Real marriage comes long after the wedding, in the midst of actual day-to-day living. It comes on a Wednesday in front of television re-runs when no one feels like moving to actually cook dinner and that’s not a bad thing.
For four years, we laughed, cried, and trudged through the exhaustion that is college life. At the time, all we could think about was getting out and moving on. We talked about dreams and how we couldn’t wait to start life. Those four years seemed like a stopping point or like a purgatory before we could get to the real parts of life, the good parts.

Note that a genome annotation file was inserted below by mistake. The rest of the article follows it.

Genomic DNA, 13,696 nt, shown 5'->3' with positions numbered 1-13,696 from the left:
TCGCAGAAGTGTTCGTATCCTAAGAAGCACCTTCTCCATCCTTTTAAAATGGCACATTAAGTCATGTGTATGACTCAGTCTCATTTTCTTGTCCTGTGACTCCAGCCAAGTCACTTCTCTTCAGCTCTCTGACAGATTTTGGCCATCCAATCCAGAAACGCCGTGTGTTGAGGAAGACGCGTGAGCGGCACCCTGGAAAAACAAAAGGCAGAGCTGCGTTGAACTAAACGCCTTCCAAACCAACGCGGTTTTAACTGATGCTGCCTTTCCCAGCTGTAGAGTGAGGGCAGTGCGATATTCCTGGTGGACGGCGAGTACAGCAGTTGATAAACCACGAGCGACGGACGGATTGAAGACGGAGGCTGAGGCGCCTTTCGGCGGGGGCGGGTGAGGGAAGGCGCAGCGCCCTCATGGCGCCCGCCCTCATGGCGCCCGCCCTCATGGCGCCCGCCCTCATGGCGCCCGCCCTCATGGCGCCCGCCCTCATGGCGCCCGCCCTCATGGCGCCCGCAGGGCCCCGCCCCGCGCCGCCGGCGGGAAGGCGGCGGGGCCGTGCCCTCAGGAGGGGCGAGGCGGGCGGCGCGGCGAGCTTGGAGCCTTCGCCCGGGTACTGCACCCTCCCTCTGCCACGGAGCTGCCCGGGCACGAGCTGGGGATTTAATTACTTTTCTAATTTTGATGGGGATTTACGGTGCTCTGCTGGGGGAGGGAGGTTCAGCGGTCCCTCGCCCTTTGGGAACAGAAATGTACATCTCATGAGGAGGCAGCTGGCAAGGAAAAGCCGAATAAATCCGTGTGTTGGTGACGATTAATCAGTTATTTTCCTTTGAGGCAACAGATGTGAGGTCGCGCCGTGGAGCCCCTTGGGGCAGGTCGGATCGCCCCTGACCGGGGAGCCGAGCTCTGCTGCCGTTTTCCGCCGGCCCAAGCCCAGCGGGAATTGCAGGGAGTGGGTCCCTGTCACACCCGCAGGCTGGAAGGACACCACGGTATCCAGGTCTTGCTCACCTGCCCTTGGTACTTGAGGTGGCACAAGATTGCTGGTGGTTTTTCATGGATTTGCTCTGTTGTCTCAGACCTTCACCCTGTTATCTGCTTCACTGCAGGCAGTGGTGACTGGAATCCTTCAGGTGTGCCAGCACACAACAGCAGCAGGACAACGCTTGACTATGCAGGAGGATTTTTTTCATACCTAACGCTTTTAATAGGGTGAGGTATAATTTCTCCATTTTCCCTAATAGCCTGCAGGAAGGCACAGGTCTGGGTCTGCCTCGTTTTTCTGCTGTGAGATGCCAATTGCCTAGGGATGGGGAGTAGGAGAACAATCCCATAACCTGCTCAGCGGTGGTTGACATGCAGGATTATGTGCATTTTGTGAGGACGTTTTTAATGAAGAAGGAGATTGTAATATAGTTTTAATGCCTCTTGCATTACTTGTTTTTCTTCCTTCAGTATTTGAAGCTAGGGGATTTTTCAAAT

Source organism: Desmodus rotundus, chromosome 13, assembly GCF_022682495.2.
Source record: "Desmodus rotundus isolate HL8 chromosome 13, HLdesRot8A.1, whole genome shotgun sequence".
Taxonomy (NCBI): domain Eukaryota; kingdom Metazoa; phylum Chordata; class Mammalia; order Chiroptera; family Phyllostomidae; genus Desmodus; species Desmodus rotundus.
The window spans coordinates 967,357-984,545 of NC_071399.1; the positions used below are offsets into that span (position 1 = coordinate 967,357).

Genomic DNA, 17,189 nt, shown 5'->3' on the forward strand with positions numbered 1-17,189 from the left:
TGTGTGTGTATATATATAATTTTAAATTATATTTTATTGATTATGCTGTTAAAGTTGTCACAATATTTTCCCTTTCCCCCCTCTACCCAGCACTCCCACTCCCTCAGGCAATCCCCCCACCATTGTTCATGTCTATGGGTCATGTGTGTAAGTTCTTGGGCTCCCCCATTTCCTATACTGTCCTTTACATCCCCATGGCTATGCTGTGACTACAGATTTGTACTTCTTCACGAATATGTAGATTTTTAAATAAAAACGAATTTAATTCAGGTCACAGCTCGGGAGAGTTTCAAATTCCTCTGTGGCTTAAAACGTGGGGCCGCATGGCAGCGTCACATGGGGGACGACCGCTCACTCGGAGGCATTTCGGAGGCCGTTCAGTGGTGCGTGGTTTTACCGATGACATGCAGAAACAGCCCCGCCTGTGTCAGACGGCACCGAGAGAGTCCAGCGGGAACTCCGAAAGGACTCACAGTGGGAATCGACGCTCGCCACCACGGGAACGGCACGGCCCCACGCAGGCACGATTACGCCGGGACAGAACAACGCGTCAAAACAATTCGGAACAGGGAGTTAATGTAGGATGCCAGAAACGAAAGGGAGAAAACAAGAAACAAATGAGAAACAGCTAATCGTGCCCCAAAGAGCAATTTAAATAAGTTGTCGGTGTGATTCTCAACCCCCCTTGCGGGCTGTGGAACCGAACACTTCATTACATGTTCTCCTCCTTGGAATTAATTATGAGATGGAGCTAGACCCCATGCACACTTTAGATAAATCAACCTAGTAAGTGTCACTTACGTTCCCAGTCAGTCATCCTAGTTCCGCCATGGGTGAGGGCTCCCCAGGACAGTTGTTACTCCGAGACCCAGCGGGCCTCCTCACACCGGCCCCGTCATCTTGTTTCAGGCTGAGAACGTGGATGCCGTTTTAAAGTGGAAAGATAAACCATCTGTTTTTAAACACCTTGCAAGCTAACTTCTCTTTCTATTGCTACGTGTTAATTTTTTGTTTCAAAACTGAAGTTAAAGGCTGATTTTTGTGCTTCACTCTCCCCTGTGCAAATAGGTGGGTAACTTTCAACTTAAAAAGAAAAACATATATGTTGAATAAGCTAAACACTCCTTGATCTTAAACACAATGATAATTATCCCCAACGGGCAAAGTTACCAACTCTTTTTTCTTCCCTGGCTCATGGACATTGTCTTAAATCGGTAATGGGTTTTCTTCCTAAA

We had time to focus on getting to know each other before life got too complicated. I didn’t walk into this relationship with previous notions about love or trust issues.
Even then, even at thirteen, we both recognized that whatever it was between us wasn’t something everyone had. We knew there was something once-in-a-lifetime about the way we just got each other, the way we made it work. We knew that even though we were so different in so many ways, we were the same, too.
Our romance isn’t about building a novel-worthy tale for others to gawk at. Our romance, our love story, isn’t about impressing upon others the obviousness of our love.